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from Awareness by Anthony De Mello . . .
The great masters tell us that the most important question in the world is: “Who am I?”
Or rather: “What is ‘I’?” What is this thing I call “I”?
What is this thing I call self?
So, let’s try to get at it. Write down on a piece of paper any number of brief ways you would describe yourself—for example, businessman, doctor, parent, spouse, Christian, Jew, Hindu, Muslim, Black, White, anything at all, including intellectual, emotional, personal and physical traits, such as smart, fearful, humorous, introverted, fat, tall, etc. Do this exercise as if you were watching another person.
Now look over what you’ve written.
In this exercise, we are concerned with deciding what the “I” is, by seeing what it is not. Anything changeable, impermanent is not the I; it’s the ‘me’.
So ask yourself: Am I my career and my beliefs? No, no if the “I” is defined as the unchangeable in you. People change jobs 12 times during a career and are able to change from devotedly religious to atheists.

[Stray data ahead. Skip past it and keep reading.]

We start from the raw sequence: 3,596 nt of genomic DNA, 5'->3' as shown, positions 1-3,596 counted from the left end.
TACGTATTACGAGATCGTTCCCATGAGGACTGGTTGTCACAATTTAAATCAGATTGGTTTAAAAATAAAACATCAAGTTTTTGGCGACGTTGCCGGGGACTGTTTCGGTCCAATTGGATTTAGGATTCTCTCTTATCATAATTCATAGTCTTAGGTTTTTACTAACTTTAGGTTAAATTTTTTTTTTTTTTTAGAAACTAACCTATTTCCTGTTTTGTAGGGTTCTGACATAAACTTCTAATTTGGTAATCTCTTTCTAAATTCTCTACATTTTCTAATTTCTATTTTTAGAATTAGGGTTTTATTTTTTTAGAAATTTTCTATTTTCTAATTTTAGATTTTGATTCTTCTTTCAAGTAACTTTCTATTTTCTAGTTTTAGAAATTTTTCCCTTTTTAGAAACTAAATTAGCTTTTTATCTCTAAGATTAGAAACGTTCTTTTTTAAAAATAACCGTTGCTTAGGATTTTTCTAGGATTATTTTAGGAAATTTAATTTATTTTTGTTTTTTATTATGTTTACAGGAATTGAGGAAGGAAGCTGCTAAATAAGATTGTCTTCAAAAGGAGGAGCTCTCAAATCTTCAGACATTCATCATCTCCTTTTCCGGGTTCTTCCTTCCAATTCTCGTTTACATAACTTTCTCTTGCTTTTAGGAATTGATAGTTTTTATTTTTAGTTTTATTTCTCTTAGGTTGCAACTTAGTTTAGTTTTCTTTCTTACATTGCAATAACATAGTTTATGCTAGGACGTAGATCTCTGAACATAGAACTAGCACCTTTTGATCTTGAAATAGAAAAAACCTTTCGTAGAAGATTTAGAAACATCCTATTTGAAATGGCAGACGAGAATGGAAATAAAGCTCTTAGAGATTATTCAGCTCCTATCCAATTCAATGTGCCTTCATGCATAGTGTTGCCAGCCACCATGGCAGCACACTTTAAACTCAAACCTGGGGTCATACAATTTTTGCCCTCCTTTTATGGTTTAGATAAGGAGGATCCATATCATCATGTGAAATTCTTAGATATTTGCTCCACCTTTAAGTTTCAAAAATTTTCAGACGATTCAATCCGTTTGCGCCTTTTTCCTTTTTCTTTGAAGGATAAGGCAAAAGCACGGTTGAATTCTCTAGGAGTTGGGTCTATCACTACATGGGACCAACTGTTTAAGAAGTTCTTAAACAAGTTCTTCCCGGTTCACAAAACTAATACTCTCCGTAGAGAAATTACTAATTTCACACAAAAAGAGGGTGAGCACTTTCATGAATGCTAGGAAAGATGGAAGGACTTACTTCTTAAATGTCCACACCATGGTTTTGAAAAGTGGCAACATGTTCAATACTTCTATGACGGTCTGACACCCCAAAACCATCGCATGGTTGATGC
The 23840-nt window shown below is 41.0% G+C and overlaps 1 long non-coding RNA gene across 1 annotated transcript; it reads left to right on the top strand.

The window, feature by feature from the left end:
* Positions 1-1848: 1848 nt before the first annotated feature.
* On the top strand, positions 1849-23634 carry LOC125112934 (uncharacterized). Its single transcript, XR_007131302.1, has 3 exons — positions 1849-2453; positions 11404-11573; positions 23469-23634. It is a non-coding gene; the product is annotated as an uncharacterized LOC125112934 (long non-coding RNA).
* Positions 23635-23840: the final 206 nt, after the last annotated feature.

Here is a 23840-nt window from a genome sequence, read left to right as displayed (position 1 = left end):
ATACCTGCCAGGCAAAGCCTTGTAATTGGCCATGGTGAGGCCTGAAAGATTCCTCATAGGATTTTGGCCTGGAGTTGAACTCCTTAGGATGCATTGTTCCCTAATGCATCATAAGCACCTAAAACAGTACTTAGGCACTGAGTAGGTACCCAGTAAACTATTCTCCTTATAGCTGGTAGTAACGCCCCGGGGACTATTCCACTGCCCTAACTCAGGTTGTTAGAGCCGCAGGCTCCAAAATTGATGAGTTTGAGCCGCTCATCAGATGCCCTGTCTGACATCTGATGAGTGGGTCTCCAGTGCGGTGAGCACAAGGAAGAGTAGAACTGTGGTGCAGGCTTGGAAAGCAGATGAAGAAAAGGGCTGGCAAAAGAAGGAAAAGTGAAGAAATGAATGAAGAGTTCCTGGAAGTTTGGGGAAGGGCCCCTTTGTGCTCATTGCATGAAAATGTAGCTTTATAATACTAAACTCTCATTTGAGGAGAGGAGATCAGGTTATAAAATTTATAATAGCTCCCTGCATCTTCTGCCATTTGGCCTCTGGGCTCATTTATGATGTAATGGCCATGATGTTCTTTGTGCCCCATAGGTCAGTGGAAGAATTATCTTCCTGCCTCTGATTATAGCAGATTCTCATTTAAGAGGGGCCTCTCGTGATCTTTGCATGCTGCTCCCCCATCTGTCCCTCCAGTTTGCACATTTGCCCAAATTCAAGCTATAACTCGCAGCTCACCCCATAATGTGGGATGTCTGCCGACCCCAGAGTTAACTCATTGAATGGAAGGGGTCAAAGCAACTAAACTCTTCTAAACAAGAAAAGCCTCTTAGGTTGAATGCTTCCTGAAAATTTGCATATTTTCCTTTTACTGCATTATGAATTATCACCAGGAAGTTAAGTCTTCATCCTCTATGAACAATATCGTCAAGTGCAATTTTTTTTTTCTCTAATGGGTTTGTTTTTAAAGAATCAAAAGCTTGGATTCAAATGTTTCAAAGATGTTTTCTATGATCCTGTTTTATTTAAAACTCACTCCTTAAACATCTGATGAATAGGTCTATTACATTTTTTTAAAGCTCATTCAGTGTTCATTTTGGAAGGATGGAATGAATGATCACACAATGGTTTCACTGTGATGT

Am I my thoughts or my emotions? Thoughts and emotions come and go;
Am I my body? Millions of cells in our body change every minute.
Am I my behavior? Behavior can be modified through biofeedback and therapy.
Am I my name? I can go to court and change my name without ever changing the “I.”
These are all labels that are revealed through the “I” observing “me.” What value do these labels have, as far as the “I” is concerned? The “I” is none of the labels we attach to it. Labels belong to “me.” What constantly changes is “me.” “I” is none of these things.
When you step out of yourself and observe “me,” you no longer identify with “me.” Suffering exists in “me,” so when you identify “I” with “me,” suffering begins.
The moment you stop identifying “I” with “me,”, suffering ends.